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PRE4CLE to participate in White House summit



PRE4CLE, a community network striving to make high-quality preschool available to as many Cleveland children as possible, will participate when the White House conducts a summit on early-childhood education Wednesday in Washington.

PRE4CLE is a new partnership between CMSD and other high-quality providers. District Chief Executive Officer Eric Gordon will take part in the summit, as will PRE4CLE Director Katie Kelly and Marcia Egbert, the George Gund Foundation's senior program officer for human services.
The CEO will sit on a panel that will discuss public investment in preschool expansion. U.S. Secretary of Education Arne Duncan will moderate the discussion, which is scheduled from 8:35 a.m. to 9:25 a.m. The summit will run from 8:15 a.m. to 3 p.m. To watch live, click here.

The summit, hosted by President Obama, will bring together leaders of government, education, philanthropy and business, along with others who are trying to broaden access to high-quality early-childhood education. The president and others believe high-quality preschool is linked to future success in education and careers.

Julian Castro, U.S. secretary of Housing and Urban Development, praised PRE4CLE when he visited Cleveland in late October.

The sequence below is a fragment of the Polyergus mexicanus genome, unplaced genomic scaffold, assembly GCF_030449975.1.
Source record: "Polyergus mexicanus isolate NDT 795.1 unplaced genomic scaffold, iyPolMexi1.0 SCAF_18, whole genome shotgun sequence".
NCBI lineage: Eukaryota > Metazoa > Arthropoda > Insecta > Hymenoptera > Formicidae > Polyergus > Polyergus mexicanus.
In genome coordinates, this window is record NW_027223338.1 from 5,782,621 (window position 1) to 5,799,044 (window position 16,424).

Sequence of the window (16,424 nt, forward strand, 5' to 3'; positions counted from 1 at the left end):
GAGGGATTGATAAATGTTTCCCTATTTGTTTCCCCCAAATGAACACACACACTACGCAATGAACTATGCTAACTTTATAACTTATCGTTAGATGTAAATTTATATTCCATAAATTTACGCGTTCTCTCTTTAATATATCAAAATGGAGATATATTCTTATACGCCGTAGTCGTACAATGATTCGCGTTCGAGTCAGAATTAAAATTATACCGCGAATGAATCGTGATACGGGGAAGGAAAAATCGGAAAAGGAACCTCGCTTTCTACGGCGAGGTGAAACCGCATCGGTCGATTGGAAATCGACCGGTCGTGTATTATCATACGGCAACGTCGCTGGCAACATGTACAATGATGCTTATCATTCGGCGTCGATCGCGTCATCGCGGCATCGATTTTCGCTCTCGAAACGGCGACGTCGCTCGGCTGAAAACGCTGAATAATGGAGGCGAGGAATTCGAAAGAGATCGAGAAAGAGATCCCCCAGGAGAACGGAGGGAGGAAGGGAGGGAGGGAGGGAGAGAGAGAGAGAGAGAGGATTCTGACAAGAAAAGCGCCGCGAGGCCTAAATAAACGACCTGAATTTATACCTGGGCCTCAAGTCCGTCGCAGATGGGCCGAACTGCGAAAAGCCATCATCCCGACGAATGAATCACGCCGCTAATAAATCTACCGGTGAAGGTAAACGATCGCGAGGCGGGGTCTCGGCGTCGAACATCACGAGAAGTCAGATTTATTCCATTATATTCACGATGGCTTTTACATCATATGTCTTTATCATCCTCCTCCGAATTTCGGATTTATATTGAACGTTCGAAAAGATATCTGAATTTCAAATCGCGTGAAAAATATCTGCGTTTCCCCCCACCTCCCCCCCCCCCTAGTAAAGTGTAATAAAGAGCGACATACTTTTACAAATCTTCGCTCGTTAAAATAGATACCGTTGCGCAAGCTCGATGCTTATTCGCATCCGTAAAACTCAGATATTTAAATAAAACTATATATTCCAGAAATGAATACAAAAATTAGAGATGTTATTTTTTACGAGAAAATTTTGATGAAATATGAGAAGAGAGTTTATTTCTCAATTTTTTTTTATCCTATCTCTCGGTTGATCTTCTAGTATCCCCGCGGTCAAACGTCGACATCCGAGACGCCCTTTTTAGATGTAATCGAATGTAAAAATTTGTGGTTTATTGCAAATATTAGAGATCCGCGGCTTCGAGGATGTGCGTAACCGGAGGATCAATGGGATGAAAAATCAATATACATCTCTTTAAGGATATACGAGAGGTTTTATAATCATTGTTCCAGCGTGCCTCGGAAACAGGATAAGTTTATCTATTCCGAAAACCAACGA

“America is watching Cleveland and communities like it that are taking bold steps in early childhood education,” he said during a news conference at the Bingham Early Learning Center on Central Avenue.

Castro and Roberto Rodriguez, a special assistant to President Obama on education, were in Cleveland to build awareness in advance of the summit.

The two men also appeared at a private roundtable discussion at the Idea Center on Playhouse Square. The guest list included nearly 75 leaders from business, philanthropy and government.

Castro, who was named HUD secretary in July, led a preschool expansion as mayor of San Antonio.

CMSD and other high-quality providers linked hands this year in PRE4CLE. The network has already added 335 slots – 260 of those from the District – and seeks to create 2,000 by 2016.

Expanded prekindergarten is part of The Cleveland Plan, a state-approved blueprint for reform.

According to the Center on Urban Poverty at Case Western Reserve University, Cleveland had 3,530 seats in high-quality preschools last year, but only 2,857 were filled. That was for children ages 3 to 5. The city had more than 13,000 children in that age group.

Overseen by the Cleveland Early Childhood Compact, PRE4CLE markets programs that score well on the standards set by Ohio's Step Up to Quality program.

PRE4CLE will help preschools gain certification as high-quality providers and hopes to eventually assist families with paying for transportation and tuition, barriers that can prevent them from taking advantage of preschool. CMSD offers prekindergarten for free.

CMSD committed $2.5 million toward the $15 million that PRE4CLE projected it would need in its first year. The 260 seats that CMSD added this year raised the District’s total by 25 percent, to 1,020.